By Peter C. Whybrow
"A compassionate exploration of melancholy and manic-depression."
"The so much thorough and wide-ranging dialogue for lay readers in regards to the interaction of the actual and emotional components of melancholy and manic-depression... His presentation is illuminating, and the case histories reveal his sensitivity and ability as a clinician.... Whybrow's presentation deals a deeper figuring out of, in addition to a humane and clever method of those very troubling illnesses."
-- Kirkus studies
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Additional info for A Mood Apart: The Thinker's Guide to Emotion and Its Disorders
We rely on this system of emotional intuition for basic survival. C. S. Lewis was right: G rief does feel like fear, because it grows from the same root. The loss of somebody important, especially where there is strong emo tional attachment, evokes a primitive fear— of being alone and vulner able to danger, or of a changing social order where one’s own position may become insecure. The protest of grief grows out o f that fear; it is a cry for assistance, an attempt to retrieve personal balance and accord with others.
What determines this vulnerability to severe depression is complex. It is not a single gene that we inherit from our parents, although indeed, as I shall explore later, genetic inheritance can increase the risk. Similarly, iso lated childhood experiences are rarely capable o f scaring us so deeply that we hover forever on the edge o f despair. Rather, what makes us vulnerable over time is the subtle interplay o f both these elements: what we inherit, and what we experience. And particularly, in what we experience, it is the meaning of individual events and the control we have over them that appears to be most important.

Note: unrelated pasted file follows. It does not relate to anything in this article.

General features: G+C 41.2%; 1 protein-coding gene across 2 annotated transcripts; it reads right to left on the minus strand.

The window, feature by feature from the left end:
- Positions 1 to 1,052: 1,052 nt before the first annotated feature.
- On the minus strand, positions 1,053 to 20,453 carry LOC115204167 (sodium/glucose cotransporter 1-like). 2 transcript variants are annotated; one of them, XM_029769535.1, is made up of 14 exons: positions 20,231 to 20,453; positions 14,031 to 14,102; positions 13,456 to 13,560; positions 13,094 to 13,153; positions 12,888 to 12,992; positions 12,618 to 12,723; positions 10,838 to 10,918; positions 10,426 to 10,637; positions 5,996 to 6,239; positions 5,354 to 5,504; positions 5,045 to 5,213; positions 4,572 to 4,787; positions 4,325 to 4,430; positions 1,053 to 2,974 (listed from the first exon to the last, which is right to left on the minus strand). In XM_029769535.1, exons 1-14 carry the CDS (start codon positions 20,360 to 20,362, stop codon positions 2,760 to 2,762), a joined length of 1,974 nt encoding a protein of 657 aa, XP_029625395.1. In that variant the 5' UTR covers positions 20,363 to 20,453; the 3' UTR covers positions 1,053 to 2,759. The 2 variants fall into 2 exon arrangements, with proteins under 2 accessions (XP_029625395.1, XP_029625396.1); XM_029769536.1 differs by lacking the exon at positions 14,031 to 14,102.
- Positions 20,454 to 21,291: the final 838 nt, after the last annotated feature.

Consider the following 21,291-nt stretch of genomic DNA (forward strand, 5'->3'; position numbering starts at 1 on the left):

Flaubert, Proust, Chekhov, and Virginia W oolf became her closest friends— perhaps her only friends. Her mother died in Paris, but she hardly noticed. She majored in English and became a freelance editor to supply the little money she required. Then, shortly after the war ended, on impulse she returned to Paris at the invitation o f a young man whom she had met when he was studying in Montreal. He proposed marriage and Claire accepted. She had sorely missed France; living in Canada was not the same.
A Mood Apart: The Thinker's Guide to Emotion and Its Disorders by Peter C. Whybrow